Consider this gem, all too relevant today:

If your American chief be a man of ambition and abilities, how easy is it for him to render himself absolute! The army is in his hands, and if he be a man of address, it will be attached to him, and it will be the subject of long meditation with him to seize the first auspicious moment to accomplish his design; and, sir, will the American spirit solely relieve you when this happens? I would rather infinitely — and I am sure most of this Convention are of the same opinion — have a king, lords, and commons, than a government so replete with such insupportable evils. If we make a king, we may prescribe the rules by which he shall rule his people, and interpose such checks as shall prevent him from infringing them; but the President, in the field, at the head of his army, can prescribe the terms on which he shall reign master, so far that it will puzzle any American ever to get his neck from under the galling yoke. I cannot with patience think of this idea. If ever he violates the laws, one of two things will happen: he will come at the head of his army, to carry every thing before him; or he will give bail, or do what Mr. Chief Justice will order him. If he be guilty, will not the recollection of his crimes teach him to make one bold push for the American throne? Will not the immense difference between being master of every thing, and being ignominiously tried and punished, powerfully excite him to make this bold push? But, sir, where is the existing force to punish him? Can he not, at the head of his army, beat down every opposition? Away with your President! we shall have a king: the army will salute him monarch: your militia will leave you, and assist in making him king, and fight against you: and what have you to oppose this force? What will then become of you and your rights? Will not absolute despotism ensue? — Patrick Henry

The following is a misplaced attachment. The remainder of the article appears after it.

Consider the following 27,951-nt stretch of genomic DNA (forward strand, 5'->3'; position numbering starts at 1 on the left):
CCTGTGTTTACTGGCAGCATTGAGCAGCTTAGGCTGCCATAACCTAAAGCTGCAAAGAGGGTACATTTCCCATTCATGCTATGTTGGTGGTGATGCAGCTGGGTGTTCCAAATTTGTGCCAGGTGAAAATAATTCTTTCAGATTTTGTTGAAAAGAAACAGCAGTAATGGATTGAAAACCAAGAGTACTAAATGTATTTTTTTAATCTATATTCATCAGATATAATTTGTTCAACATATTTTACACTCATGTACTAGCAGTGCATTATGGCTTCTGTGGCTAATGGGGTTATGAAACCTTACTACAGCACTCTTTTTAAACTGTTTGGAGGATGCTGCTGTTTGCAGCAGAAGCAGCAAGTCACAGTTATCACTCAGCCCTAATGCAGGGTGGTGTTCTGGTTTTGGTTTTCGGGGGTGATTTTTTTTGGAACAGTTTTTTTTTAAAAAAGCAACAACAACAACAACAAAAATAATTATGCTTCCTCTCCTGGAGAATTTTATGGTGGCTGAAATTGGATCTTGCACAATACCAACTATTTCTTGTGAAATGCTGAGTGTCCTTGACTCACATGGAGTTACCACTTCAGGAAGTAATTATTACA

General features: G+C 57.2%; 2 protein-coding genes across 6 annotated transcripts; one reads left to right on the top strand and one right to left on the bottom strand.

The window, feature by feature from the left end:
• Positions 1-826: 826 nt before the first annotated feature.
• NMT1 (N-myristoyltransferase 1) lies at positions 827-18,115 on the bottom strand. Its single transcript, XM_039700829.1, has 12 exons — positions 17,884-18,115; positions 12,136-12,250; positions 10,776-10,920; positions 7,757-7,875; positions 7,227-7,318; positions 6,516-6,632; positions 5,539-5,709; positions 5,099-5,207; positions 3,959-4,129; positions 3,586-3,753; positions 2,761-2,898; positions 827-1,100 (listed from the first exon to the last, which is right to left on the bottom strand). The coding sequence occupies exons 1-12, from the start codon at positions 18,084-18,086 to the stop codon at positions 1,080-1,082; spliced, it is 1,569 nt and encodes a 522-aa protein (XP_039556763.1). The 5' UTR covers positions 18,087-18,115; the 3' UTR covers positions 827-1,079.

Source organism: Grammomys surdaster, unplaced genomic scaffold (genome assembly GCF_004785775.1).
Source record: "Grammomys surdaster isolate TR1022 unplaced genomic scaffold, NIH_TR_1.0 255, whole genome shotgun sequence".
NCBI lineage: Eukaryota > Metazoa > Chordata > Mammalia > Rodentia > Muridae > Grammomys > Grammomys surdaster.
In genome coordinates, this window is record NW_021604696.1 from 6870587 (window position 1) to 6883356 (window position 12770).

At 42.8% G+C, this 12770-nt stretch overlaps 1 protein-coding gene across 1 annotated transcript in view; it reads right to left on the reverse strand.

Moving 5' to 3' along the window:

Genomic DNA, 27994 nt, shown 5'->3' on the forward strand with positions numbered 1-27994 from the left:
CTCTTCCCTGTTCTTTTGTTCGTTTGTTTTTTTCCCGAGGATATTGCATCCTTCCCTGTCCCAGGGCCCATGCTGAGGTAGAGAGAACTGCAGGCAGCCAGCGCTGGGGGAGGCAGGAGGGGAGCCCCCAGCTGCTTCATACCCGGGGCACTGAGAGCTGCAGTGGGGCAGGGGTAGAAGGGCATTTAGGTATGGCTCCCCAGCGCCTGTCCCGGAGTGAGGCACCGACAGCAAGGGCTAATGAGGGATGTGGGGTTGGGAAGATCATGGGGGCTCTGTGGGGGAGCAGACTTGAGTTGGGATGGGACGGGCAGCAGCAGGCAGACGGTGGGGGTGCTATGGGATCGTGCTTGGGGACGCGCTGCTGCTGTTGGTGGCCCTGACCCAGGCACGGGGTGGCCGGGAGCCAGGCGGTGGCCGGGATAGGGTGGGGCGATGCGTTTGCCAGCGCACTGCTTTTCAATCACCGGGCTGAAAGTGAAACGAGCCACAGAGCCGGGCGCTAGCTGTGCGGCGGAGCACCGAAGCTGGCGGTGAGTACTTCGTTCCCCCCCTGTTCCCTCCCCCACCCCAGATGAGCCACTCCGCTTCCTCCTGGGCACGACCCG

Yes, that is the same Patrick Henry who said, “I know not what course others may take, but as for me, give me liberty, or give me death!” He believed the checks on the President’s power were clearly insufficient, among many other defects in the Constitution. I’ll let you decide for yourself whether that’s the case; I have a lot more fish to fry.

What is liberty? Put simply, it is the opportunity to do as you please without interference from the government, so long as you did not interfere with anyone else’s right to do as they please. Thanks to the loving, watchful eyes of Big Brother, Washington, DC 20500, there isn’t a whole lot of that left. (Mail to that address is delivered to the White House.)

In this series I will cover a wide range of issues facing us today, showing how government has completely boiled us all like frogs, and how it has introduced an “absolute despotism” beyond anything the founders ever imagined. I’ll also show how the American spirit Henry and others spoke about not only didn’t protect us from this despotism, it was corraled, subverted and transformed into something else entirely. Stay tuned.

One thought on “Liberty 101: An introduction to liberty

  • February 28, 2006 at 6:59 pm
    Permalink

    thank you.
    carry on please.